• Run an MCMC to recover a posterior on model parameters, using an analytic likelihood $$ p(\theta | x ) \propto \underbrace{p(x | \theta)}_{\mathrm{likelihood}} \ \underbrace{p(\theta)}_{\mathrm{prior}}$$
Main limitation: the need for an explicit likelihood
We can only compute the likelihood for simple summary statistics and on large scales

$\Longrightarrow$ We are dismissing a large amount of information!

A different road: forward modeling

  • Instead of trying to analytically evaluate the likelihood, let us build a forward model of the observables.

$\Longrightarrow$ Learn an implicit likelihood $p(x|\theta)$ given by the simulator as our physical model

End-to-end framework for likelihood-free parameter inference with DES SV

Jeffrey, Alsing, Lanusse (2021)

Suite of N-body + raytracing simulations: $\mathcal{D}$

Our strategy

A two-steps approach to inference
  • Automatically learn an optimal low-dimensional summary statistic $$y = f_\varphi(\kappa_{KS}) $$

  • Use Neural Density Estimation to build an estimate $p_\phi$ of the likelihood function $p(y \ | \ \theta)$ (Neural Likelihood Estimation)

  • Run a conventional Markov Chain Monte Carlo sampling

Learning summary statistics by Variational Mutual Information Maximization

  • Mutual information between $X$ and $Y$:
    “"amount of information" obtained about one random variable through observing the other random variable”

  • Given a parametric summarizing function $y = f_\phi(\kappa(\theta))$ optimizing $f_\phi$ can be done by maximizing $I(y, \theta)$.

  • In practice, $f_\phi$ is a CNN, trained to maximize a variational lower bound on the mutual information: $$ I(y ; \theta) \ \ge \ \mathbb{E}_{y, \theta} [ \log q_\phi(\theta | y) ] + H(\Theta) $$

deep residual networks for lensing maps compression

  • Deep Residual Network $y = f_\phi(x)$ followed by neural density estimator $q_\phi(\theta | y)$

  • Training on weak lensing maps simulated for different cosmologies

  • Training by Variational Mutual Information Maximization: $$\mathbb{E}_{(x, \theta) \in \mathcal{D}} [ \log q_\phi(\theta | f_\phi(y) ) ]$$

Estimating the likelihood by Neural Density Estimation

$\Longrightarrow$ We cannot assume a Gaussian likelihood for the summary $y = f_\phi(\kappa)$ but we can learn $p(y | \theta)$: Neural Likelihood Estimation.

Dinh et al. 2016
Neural Likelihood Estimation by Normalizing Flow
  • We use a conditional Normalizing Flow to build an explicit model for the likelihood function $$ \log p_\varphi (y | \theta)$$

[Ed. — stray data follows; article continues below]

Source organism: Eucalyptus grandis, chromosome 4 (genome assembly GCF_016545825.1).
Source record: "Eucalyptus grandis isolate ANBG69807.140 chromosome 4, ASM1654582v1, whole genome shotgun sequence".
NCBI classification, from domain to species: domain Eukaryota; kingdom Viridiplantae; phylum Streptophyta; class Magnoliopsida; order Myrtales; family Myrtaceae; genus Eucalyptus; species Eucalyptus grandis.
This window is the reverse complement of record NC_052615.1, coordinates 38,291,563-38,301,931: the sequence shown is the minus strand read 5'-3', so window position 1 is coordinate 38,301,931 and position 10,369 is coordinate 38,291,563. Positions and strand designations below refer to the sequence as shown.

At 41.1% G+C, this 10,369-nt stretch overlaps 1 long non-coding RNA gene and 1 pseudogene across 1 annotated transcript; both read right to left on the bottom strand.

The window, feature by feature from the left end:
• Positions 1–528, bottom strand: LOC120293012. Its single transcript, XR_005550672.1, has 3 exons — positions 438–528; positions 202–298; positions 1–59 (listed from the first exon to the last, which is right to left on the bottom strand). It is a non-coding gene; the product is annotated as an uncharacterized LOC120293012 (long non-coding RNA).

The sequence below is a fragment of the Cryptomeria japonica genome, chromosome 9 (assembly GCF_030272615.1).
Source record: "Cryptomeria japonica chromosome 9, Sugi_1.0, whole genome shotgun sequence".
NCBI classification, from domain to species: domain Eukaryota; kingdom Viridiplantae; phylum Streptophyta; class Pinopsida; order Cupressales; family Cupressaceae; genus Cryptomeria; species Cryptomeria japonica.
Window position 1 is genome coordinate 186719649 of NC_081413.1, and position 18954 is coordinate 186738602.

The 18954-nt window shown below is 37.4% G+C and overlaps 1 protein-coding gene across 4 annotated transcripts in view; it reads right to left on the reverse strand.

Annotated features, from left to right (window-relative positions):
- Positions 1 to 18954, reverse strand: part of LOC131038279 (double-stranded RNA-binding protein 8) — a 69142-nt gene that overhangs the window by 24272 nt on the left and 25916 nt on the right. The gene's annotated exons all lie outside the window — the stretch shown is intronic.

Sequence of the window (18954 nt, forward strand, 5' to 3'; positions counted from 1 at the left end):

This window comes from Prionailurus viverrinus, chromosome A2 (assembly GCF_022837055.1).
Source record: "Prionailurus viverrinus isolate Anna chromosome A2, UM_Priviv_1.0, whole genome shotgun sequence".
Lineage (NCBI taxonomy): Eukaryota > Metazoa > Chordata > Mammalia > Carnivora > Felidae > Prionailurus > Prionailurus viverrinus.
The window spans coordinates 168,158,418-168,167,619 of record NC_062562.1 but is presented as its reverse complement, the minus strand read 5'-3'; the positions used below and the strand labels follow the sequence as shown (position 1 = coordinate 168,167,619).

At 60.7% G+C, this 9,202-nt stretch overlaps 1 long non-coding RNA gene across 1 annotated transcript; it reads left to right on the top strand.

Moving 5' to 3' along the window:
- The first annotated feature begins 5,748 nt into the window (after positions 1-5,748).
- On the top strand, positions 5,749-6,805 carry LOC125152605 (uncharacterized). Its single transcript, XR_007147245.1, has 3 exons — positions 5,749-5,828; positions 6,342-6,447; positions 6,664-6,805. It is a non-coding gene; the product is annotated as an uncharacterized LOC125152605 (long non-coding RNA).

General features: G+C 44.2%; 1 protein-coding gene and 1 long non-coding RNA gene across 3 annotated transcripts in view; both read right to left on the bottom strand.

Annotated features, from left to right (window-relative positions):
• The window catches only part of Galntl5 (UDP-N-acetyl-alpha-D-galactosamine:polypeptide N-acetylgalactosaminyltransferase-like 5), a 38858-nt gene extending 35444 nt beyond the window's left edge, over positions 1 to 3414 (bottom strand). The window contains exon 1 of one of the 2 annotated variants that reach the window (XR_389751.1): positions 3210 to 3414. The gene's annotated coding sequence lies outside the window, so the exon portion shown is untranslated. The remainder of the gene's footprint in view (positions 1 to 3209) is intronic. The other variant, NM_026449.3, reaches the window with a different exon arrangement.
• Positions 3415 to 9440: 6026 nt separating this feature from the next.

• In practice we use the pyDELFI package and an ensemble of NDEs for robustness.

  • Once learned, we can use the likelihood as part of a conventional MCMC chain

Parameter constraints from DES SV data

Automatically Differentiable Physics

Back to forward modeling: the Hierarchical Bayesian Inference perspective

  • Another approach to using simulations is to consider them as large Hierarchical Bayesian Models.

  • Each component of the model is now tractable, but at the cost of a large number of latent variables.

$\Longrightarrow$ How to peform efficient inference in this large number of dimensions?

    A non-exhaustive list of methods:
  • Hamiltonian Monte-Carlo
  • Variational Inference
  • MAP+Laplace
  • Gold Mining
  • Dimensionality reduction by Fisher-Information Maximization

What do they all have in common?
-> They require fast, accurate, differentiable forward simulations
(Schneider et al. 2015)

How do we simulate the Universe in a fast and differentiable way?

Forward Models in Cosmology

Linear Field
Final Dark Matter

Dark Matter Halos
N-body simulations
Group Finding
Semi-analytic &
distribution models

You can try to learn the simulation...

Learning particle displacement with a UNet. S. He, et al. (2019)

The issue with using deep learning as a black-box
  • No guarantees to work outside of training regime.
  • No guarantees to capture dependence on cosmology accurately.

the Fast Particle-Mesh scheme for N-body simulations

The idea: approximate gravitational forces by estimating densities on a grid.
  • The numerical scheme:

    • Estimate the density of particles on a mesh
      => compute gravitational forces by FFT

    • Interpolate forces at particle positions

    • Update particle velocity and positions, and iterate

  • Fast and simple, at the cost of approximating short range interactions.
$\Longrightarrow$ Only a series of FFTs and interpolations.

introducing FlowPM: Particle-Mesh Simulations in TensorFlow

Modi, Lanusse, Seljak (2020)

																									      													import tensorflow as tf
																									      													import flowpm
																									      													# Defines integration steps
																									      													stages = np.linspace(0.1, 1.0, 10, endpoint=True)

																									      													initial_conds = flowpm.linear_field(32,       # size of the cube
																									      													                                   100,       # Physical size
																									      													                                   ipklin,    # Initial powerspectrum